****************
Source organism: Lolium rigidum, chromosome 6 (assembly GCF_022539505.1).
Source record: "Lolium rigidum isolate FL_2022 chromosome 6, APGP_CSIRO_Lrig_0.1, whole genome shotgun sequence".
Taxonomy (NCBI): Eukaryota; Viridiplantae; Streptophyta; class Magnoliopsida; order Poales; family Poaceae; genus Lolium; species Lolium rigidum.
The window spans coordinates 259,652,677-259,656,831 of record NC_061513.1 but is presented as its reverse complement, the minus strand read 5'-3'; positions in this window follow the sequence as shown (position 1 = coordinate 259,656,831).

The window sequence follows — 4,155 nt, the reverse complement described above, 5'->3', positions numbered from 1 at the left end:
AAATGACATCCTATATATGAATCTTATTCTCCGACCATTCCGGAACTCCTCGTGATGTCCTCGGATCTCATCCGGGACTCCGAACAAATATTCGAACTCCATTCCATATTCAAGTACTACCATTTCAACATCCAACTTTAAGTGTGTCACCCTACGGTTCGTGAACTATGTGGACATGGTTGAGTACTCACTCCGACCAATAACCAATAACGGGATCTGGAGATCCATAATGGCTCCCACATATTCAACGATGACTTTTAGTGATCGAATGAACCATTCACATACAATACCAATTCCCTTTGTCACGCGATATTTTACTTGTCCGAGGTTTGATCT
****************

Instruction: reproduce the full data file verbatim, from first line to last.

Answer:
Source organism: Lolium rigidum, chromosome 6 (assembly GCF_022539505.1).
Source record: "Lolium rigidum isolate FL_2022 chromosome 6, APGP_CSIRO_Lrig_0.1, whole genome shotgun sequence".
Taxonomy (NCBI): Eukaryota; Viridiplantae; Streptophyta; class Magnoliopsida; order Poales; family Poaceae; genus Lolium; species Lolium rigidum.
The window spans coordinates 259,652,677-259,656,831 of record NC_061513.1 but is presented as its reverse complement, the minus strand read 5'-3'; positions in this window follow the sequence as shown (position 1 = coordinate 259,656,831).

The window sequence follows — 4,155 nt, the reverse complement described above, 5'->3', positions numbered from 1 at the left end:
AAATGACATCCTATATATGAATCTTATTCTCCGACCATTCCGGAACTCCTCGTGATGTCCTCGGATCTCATCCGGGACTCCGAACAAATATTCGAACTCCATTCCATATTCAAGTACTACCATTTCAACATCCAACTTTAAGTGTGTCACCCTACGGTTCGTGAACTATGTGGACATGGTTGAGTACTCACTCCGACCAATAACCAATAACGGGATCTGGAGATCCATAATGGCTCCCACATATTCAACGATGACTTTTAGTGATCGAATGAACCATTCACATACAATACCAATTCCCTTTGTCACGCGATATTTTACTTGTCCGAGGTTTGATCT